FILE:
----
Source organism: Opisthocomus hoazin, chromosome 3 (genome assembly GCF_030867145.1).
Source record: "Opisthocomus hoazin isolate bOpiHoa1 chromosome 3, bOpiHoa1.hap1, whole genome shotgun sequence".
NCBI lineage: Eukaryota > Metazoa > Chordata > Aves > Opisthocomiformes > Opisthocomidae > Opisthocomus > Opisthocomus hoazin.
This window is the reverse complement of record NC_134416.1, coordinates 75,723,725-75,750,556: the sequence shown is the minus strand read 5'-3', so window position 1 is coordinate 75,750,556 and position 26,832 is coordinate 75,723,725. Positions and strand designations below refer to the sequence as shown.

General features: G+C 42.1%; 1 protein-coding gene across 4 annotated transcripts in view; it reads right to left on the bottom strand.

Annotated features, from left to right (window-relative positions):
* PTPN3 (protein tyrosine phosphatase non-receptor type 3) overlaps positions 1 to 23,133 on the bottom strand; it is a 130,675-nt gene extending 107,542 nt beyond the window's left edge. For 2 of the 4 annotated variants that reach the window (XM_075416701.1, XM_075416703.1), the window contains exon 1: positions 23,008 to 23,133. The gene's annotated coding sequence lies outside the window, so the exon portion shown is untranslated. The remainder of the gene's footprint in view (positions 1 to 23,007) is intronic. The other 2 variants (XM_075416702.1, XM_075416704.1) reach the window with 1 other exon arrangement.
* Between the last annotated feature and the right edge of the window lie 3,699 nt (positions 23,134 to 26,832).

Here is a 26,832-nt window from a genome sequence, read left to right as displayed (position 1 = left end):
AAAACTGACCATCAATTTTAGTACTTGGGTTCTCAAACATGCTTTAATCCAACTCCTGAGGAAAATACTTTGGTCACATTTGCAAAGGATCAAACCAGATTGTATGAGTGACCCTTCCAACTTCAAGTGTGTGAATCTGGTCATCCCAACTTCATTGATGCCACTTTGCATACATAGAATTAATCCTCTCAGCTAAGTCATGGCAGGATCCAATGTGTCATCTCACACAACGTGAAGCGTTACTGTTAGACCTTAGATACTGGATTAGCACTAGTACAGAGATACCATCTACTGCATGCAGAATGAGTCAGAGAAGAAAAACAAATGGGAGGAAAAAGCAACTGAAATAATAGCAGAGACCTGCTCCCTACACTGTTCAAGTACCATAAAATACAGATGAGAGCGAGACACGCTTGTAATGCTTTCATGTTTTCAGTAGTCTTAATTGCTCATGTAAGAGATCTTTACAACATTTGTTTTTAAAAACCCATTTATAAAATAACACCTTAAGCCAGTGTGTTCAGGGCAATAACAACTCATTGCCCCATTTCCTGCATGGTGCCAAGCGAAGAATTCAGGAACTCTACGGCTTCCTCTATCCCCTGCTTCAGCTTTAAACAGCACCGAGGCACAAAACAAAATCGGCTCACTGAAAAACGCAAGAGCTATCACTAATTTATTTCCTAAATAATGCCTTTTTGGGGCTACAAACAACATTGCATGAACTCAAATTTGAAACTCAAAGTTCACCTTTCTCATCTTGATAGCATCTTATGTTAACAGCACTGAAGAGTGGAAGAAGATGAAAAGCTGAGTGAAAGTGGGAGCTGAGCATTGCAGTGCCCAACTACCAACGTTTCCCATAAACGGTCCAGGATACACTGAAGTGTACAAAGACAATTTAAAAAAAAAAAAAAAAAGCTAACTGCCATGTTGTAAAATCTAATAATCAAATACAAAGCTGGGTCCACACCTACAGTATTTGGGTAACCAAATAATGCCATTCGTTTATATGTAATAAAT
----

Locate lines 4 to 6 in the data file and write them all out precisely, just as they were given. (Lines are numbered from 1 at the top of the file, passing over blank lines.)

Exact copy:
This window is the reverse complement of record NC_134416.1, coordinates 75,723,725-75,750,556: the sequence shown is the minus strand read 5'-3', so window position 1 is coordinate 75,750,556 and position 26,832 is coordinate 75,723,725. Positions and strand designations below refer to the sequence as shown.

General features: G+C 42.1%; 1 protein-coding gene across 4 annotated transcripts in view; it reads right to left on the bottom strand.

Annotated features, from left to right (window-relative positions):